Effective Bug Reporting

@bencurthoys just forwarded me an article from 1999 about how to report bugs effectively. Much of it, (in fact all of it), is still really relevant:

Here is my distillation of the article:

  • “Show Me”

“One of the very best ways you can report a bug is by showing it to the programmer. Stand them in front of your computer, fire up their software, and demonstrate the thing that goes wrong. Let them watch you … run the software, watch how you interact with the software, and watch what the software does in response to your inputs.”

Obviously we use the AnyDesk’ app to remotely view your desktops and this is one of the best ways for us to be able to see a bug in action.

Don’t have ‘Any Desk’ Installed… find out about it here.

  • “Show me how to show myself.”

"If you have to report a bug to a programmer who can’t be present in person, the aim of the exercise is to enable them to reproduce the problem. You want the programmer to run their own copy of the program, do the same things to it, and make it fail in the same way. When they can see the problem happening in front of their eyes, then they can deal with it.

So tell them exactly what you did. If it’s a graphical program, tell them which buttons you pressed and what order you pressed them in…Wherever possible, you should provide a verbatim transcript of the session, showing what commands you typed and what the computer output in response."

Obviously its not always convenient or possible to have us ‘AnyDesk’ into you, so in lieu of that, just give us as much detail as possible.

  • “Error Messages”

"If you saw error messages then tell the programmer, carefully and precisely, what they were. They are important! At this stage, the programmer is not trying to fix the problem: they’re just trying to find it. They need to know what has gone wrong, and those error messages are the computer’s best effort to tell you that. Write the errors down if you have no other easy way to remember them, but it’s not worth reporting that the program generated an error unless you can also report what the error message was.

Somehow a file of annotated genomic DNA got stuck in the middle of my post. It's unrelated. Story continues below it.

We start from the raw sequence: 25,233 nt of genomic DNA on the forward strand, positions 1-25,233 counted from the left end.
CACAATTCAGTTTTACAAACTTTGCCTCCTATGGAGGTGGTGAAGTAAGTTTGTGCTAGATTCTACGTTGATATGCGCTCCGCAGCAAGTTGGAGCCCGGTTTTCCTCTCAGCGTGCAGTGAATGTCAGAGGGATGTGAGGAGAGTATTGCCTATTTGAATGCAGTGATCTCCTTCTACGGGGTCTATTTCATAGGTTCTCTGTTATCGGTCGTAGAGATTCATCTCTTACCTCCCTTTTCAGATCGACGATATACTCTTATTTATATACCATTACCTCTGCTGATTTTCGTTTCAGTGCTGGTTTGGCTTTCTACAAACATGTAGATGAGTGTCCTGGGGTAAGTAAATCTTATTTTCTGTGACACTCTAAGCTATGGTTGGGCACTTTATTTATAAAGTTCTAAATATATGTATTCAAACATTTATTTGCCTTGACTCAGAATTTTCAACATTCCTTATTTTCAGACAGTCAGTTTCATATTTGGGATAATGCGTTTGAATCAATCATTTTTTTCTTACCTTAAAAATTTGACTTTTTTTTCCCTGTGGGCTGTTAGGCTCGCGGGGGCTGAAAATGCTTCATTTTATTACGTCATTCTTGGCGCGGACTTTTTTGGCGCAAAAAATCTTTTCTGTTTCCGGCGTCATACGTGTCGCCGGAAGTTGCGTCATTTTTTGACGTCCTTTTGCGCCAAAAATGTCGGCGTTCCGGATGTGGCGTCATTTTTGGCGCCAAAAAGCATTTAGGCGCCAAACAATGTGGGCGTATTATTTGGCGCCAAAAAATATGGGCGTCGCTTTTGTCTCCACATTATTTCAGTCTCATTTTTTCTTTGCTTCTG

In particular, if the error message has numbers in it, do let the programmer have those numbers. … Numbers contain all kinds of information that can be read by programmers, and they are likely to contain vital clues…Error messages, incomprehensible strings of numbers, and even unexplained delays are all just as important as fingerprints at the scene of a crime. Keep them!"

Screenshots of error messages are also great!

  • Writing Clearly

"Be specific. If you can do the same thing two different ways, state which one you used. “I selected Load” might mean “I clicked on Load” or “I pressed Alt-L”. Say which you did. …
Be verbose. Give more information rather than less…Be careful of pronouns…like “it”.

There are certain terminologies, (in Monad and Web development in general) ,which can appear to have multiple uses but actually become really specific when reporting a bug. Take something like a ‘Family Ticket’. In Monad a ‘Family Ticket’ is almost always a ‘package’. The phrase ‘Mr X Has a Family Ticket’, should really be, ‘Mr X has some tickets in an order, to which a package called Family Ticket, was applied’. It might seem really pernickety, but taking time to type out the long and verbose version of what you are reporting will actually get the problem solved more quickly.

Discount terminology is another source of confusion as Ben has pointed out, here. Even the word ‘Ticket’ itself can be the cause of contention!

The original article is here: https://www.chiark.greenend.org.uk/~sgtatham/bugs.html … its coming from a software developers perspective, rather than a support worker or customer’s, so it might seem a little passive-aggressive in its tone.

Apart from everything touched on here, there are a few other things which I can think of that are always worth mentioning when reporting a bug:

  1. The browser you are using (particularly if its a bug to do with how a page is displaying).
  2. Wether you are in customer present/ not present mode.
  3. The approximate time the bug occurred (so we can look at logs) .
  4. The account you were signed in as.
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